Academic journal article Australian Journal of Career Development

Australian Wine Tourism: Establishing a Career Path at the Cellar Door

Academic journal article Australian Journal of Career Development

Australian Wine Tourism: Establishing a Career Path at the Cellar Door

Article excerpt

The purpose of this article is to examine challenging human resource issues discussed in tourism and hospitality academic research studies and identified in government reports about the wine tourism sector. This article was written to contribute to discussion in relation to possible career paths for wine tourism personnel to ensure a competitive and profitable Australian wine tourism industry. Due to its nature, the wine tourism industry is predominantly located in rural areas. The wine tourism industry in Australia could be described as being in its infancy and, like any infant, it is currently undergoing many changes and growth surges. Substantial amounts of capital have been poured into the infrastructure of the Australian wine tourism industry over the last three decades. Large and impressive tasting rooms, merchandising centres and food and beverage facilities have emerged, along with guided tours of both vineyards and production areas. This growth in service jobs and improved employment opportunities has the potential to complement the male-dominated positions in the agricultural sector in regional Australia. However, along with opportunities come challenges. The development and rapid expansion of the sector has posed challenging human resource issues:

* appropriate industry incentives and governmental strategies to attract and locate a labour pool of suitably skilled personnel to supervise and staff these operations

* accessible, relevant training and development opportunities that encourage wine tourism personnel to extend their skills and knowledge for a potential career in the wine tourism sector.

The academic literature on wine tourism considers such aspects as: identification of the wine tourist (Charters & Ali-Knight, 2002), success factors for wine regions (Getz & Brown, 2006) and service quality and consumer behaviour within the wine tourism sector (Alant & Bruwer, 2004; O'Neill & Charters, 2000). Although wine tourism research is a developing field in its own right, there is limited empirical research concerning career development for those employed at the cellar door. There is an opportunity to investigate the career profile of cellar-door personnel and then determine to what extent professional development, training, career mobility and career ambition contribute to increasing the professionalism of cellar-door employees and thus a career path in the Australian wine tourism industry. The issues of career development and fulfilling the potential of such development have not received the level of attention required for a sector demonstrating such accelerated growth.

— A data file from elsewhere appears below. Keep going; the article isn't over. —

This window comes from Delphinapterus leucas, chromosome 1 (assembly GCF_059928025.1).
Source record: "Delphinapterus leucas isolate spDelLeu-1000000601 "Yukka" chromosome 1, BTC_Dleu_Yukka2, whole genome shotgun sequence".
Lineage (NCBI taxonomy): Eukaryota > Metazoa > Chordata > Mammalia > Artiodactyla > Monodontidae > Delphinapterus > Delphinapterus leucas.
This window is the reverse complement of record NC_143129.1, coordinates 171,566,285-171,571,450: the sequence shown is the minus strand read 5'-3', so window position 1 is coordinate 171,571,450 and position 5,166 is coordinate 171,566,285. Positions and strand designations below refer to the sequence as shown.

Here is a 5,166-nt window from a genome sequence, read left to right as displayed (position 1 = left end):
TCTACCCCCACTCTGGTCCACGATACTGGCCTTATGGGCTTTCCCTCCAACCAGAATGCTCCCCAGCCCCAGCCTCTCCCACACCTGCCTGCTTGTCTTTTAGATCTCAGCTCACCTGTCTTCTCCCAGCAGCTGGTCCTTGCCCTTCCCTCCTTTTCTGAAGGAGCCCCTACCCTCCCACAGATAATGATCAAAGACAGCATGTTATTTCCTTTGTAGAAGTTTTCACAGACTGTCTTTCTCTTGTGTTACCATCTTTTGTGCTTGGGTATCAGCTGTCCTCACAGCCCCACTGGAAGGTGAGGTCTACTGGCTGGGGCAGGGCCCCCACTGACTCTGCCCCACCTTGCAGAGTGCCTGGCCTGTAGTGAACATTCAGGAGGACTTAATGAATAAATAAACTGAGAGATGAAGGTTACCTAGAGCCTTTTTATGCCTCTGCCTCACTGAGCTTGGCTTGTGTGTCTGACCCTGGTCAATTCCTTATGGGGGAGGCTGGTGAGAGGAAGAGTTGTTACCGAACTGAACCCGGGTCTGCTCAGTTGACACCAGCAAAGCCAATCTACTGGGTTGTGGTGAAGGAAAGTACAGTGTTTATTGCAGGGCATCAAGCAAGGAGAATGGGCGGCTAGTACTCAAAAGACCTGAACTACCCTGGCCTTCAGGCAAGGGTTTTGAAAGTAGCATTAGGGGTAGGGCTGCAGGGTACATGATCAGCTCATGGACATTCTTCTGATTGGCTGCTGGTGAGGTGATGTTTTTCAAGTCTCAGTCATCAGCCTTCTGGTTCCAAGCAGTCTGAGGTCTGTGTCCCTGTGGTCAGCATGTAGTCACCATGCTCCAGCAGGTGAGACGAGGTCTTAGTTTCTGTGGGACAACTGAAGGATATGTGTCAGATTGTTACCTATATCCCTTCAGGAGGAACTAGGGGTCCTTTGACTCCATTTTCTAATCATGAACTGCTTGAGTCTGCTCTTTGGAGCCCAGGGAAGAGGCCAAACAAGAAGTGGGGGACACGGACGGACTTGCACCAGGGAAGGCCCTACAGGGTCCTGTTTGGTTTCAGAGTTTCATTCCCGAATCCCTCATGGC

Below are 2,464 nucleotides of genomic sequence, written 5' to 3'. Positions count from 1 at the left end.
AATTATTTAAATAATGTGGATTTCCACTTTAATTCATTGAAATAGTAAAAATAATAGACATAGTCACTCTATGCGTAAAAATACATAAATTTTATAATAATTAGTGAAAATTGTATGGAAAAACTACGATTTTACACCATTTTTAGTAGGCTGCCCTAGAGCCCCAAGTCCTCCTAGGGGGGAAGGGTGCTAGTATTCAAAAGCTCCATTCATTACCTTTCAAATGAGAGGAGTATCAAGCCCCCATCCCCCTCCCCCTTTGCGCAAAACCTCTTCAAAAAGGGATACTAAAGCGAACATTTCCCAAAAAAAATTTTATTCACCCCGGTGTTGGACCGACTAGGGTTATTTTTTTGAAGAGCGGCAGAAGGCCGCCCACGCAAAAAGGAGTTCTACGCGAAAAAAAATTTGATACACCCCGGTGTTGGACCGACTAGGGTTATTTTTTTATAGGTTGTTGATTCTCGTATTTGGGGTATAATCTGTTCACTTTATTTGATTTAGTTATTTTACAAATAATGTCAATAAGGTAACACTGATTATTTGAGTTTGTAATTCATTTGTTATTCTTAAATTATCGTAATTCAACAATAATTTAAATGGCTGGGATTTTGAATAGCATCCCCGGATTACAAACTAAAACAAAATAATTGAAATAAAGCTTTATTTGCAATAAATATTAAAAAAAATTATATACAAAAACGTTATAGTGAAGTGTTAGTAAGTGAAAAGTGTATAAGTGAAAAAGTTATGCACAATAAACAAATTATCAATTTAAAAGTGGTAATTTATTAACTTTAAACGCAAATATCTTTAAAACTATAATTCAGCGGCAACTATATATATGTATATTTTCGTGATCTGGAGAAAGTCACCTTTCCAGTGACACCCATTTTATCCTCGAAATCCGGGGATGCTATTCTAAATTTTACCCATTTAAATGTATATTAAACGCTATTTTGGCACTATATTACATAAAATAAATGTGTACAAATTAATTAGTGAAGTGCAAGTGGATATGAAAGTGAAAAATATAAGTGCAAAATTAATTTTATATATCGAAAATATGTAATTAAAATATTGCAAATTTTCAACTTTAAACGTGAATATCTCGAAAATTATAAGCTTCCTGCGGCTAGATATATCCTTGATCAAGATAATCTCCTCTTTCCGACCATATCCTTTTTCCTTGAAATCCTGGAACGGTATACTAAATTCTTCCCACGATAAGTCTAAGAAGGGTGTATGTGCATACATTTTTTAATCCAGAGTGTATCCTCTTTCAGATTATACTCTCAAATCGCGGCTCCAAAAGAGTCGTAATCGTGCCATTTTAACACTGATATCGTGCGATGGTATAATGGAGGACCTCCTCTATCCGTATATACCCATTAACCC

The rapidly growing Australian wine industry contributes critical income and employment to regional Australia (Charters & Loughton, 2000). There are approximately 2300 wine companies in Australia, most of them small- to medium-sized enterprises with fewer than 200 employees (Australian Wine and Brandy Corporation, 2008; Charters, Clark-Murphy, Davis, Brown & Walker, 2008). Wine accounts for 3 per cent of Australian agricultural production and its exports are worth more than $2.7 billion (Department of Agriculture, Fisheries and Forestry, 2005-06). Wine tourism has now grown into a multimillion-dollar industry for Australia (King & Morris, 1998). This rapid expansion and the development of a highly competitive industry make the recruitment, selection, training and retention of quality staff fundamental to success.

Wine tourism can be defined as 'visitation to vineyards, wineries, winery festivals and wine shows for which wine tasting and/or experiencing the attributes of a wine region are prime motivating factors for visitors' (Hall & Macionis, 1998, p. 197). Wine tourism personnel can be classified as anyone who is employed within an augmented facility and whose work is not directly related to producing wine and growing grapes. These augmented facilities could include cellar-door activities, merchandising, operating a restaurant, cafe or visitor centre, or running tours of a vineyard or production plant. …

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